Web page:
The Greek branch of Amnesty International called the plans “outrageous”. Likening Lesbos’s infamous Moria refugee camp to a “human rights black hole”, it said: “In reality, we are talking about the creation of contemporary jails with inhumane consequences for asylum seekers, and more widely, negative consequences for the Aegean islands and their inhabitants.”

With Greece being lashed by rainstorms as winter intensifies, groups have increasingly raised the alarm over what many are calling a humanitarian disaster. Officially, reception facilities on Samos, Lesbos, Chios, Kos and Leros have a capacity to accommodate about 5,400 people. About 37,000 asylum seekers are on the islands.

The number of men, women and children making the treacherous sea crossing from Turkey has risen by 73% this year, according to the UN refugee agency, UNHCR. It said the vast majority are refugees fleeing persecution and war.

After visiting the camps last week, Médecins Sans Frontières’ international president, Christos Christou, said: “I’ve been truly shocked and devastated by the extent of the emergency. Men, women and children are trapped in endless drama … In Moria on Lesbos there’s one latrine per 200 people. In Samos, one latrine per 300. This human tragedy needs to end now and it can if Greece and Europe choose to enact a responsible migration system and end these containment policies.”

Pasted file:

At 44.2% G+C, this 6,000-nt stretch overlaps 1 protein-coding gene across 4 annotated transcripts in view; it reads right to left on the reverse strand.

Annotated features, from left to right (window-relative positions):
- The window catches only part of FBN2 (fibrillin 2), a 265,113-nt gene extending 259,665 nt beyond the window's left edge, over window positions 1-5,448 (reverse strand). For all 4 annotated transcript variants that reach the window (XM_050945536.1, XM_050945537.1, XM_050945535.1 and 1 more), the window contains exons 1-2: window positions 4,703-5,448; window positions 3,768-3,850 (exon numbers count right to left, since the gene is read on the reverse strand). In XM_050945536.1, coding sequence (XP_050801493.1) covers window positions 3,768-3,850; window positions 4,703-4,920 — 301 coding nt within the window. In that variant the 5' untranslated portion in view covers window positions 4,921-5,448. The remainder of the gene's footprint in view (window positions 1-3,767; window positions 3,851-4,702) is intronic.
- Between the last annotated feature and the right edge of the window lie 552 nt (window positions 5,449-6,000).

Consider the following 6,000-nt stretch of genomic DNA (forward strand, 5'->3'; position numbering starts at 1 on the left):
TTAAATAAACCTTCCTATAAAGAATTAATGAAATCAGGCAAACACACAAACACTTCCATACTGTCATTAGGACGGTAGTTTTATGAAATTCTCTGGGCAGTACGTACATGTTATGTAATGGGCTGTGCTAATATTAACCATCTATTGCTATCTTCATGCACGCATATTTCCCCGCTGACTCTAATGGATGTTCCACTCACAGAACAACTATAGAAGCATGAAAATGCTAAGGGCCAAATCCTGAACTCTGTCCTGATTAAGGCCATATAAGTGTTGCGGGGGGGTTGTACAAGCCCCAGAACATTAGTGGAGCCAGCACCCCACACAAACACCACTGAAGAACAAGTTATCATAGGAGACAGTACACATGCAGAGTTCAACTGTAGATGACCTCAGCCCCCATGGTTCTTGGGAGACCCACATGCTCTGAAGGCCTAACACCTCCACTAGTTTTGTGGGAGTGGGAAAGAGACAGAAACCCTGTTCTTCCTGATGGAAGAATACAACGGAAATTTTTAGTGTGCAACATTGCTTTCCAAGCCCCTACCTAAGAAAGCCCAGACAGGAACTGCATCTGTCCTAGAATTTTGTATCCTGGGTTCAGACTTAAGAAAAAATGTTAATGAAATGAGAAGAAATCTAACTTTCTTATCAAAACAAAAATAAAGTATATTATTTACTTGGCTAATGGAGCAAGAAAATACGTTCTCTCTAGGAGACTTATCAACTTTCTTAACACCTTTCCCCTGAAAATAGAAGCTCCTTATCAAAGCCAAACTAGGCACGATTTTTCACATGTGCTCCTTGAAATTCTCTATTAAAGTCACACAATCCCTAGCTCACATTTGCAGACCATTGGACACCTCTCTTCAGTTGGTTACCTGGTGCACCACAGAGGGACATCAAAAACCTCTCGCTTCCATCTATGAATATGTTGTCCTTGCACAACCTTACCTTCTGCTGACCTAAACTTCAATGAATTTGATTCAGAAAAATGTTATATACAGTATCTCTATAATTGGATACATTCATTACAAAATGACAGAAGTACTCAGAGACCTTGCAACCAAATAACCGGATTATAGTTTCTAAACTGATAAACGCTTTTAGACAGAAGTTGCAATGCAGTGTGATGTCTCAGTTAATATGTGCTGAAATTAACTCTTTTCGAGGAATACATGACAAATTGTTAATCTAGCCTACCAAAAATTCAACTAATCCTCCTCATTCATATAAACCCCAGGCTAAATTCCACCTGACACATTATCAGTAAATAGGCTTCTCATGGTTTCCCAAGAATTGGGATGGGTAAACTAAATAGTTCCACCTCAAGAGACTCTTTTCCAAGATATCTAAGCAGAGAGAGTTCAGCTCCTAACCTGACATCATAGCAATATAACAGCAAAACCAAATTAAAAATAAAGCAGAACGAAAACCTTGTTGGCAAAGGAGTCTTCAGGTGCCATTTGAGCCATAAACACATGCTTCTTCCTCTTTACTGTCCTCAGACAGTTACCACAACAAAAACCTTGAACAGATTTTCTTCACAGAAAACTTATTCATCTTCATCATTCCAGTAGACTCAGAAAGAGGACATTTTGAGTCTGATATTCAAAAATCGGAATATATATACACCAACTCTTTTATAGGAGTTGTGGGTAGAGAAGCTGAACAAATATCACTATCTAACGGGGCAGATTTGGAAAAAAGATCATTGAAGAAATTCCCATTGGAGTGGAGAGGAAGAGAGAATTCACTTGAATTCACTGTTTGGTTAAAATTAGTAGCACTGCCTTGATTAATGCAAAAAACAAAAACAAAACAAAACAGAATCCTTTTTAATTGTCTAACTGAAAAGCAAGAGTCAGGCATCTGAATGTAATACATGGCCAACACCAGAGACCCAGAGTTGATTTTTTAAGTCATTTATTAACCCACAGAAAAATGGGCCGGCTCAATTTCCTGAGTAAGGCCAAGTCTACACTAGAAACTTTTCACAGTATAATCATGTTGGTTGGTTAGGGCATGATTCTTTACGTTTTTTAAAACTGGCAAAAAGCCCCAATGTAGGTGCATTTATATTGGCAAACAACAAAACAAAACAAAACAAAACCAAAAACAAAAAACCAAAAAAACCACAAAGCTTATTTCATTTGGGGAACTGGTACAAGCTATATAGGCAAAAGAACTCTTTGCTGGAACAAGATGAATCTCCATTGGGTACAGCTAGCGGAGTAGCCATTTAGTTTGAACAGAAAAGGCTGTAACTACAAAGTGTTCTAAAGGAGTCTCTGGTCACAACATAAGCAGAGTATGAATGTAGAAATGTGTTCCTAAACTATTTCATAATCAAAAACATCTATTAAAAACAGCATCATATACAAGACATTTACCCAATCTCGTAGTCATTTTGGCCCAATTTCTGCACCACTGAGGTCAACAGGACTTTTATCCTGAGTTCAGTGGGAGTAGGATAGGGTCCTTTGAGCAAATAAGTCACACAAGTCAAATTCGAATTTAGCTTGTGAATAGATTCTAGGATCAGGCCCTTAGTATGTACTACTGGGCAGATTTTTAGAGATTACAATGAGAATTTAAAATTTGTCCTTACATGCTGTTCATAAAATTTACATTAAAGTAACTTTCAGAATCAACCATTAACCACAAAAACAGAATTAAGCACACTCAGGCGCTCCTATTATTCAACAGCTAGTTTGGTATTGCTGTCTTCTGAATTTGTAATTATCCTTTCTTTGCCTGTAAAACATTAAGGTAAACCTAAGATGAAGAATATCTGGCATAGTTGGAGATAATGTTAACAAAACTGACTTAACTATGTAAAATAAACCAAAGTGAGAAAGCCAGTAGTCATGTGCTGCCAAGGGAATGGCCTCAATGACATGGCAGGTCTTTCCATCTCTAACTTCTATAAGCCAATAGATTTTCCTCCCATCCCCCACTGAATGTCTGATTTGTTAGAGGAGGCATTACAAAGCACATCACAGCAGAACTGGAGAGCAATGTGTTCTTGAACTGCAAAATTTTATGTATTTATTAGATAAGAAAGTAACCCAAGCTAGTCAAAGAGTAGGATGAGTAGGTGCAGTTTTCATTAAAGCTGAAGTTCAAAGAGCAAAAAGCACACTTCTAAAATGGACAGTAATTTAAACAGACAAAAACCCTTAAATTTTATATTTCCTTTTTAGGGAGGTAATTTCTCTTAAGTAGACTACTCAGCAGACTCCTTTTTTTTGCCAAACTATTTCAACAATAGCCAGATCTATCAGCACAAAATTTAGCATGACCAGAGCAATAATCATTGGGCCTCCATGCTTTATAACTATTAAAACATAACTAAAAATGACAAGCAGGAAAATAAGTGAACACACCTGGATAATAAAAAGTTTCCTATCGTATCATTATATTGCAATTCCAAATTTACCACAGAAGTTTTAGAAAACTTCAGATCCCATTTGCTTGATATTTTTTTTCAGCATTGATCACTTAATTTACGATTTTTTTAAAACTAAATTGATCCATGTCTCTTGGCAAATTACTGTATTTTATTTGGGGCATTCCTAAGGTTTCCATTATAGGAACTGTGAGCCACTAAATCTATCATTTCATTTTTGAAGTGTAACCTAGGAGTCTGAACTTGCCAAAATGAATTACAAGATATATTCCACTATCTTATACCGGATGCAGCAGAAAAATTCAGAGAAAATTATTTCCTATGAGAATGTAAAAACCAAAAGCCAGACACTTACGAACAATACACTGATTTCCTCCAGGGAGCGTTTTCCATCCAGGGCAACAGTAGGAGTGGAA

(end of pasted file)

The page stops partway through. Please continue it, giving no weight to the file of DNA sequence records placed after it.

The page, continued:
[The Guardian]

Arizona activist who gave migrants humanitarian aid acquitted in second trial

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Activist Scott Warren has been acquitted on charges he illegally harbored two Central American migrants, after facing two trials over what he insisted was simply helping people in need.

It was the second trial for Warren; a mistrial was declared last June after a jury deadlocked on harboring charges.

Warren was arrested in January 2018 by US agents who were staking out a humanitarian aid station in Arizona known as The Barn, where two Central American men had been staying for several days. The camp is run by a group No More Deaths that tries to prevent immigrants from dying in the desert.

Warren, 37, says the group’s training and protocol prohibit advising migrants on how to elude authorities. The group drops off water for migrants in the desert and runs a camp to aid injured migrants. He said his interest is in saving lives.

He and his supporters say Donald Trump’s administration has increasingly scrutinized humanitarian groups that leave water in the desert. The federal judge overseeing the trial barred Warren from mentioning the president.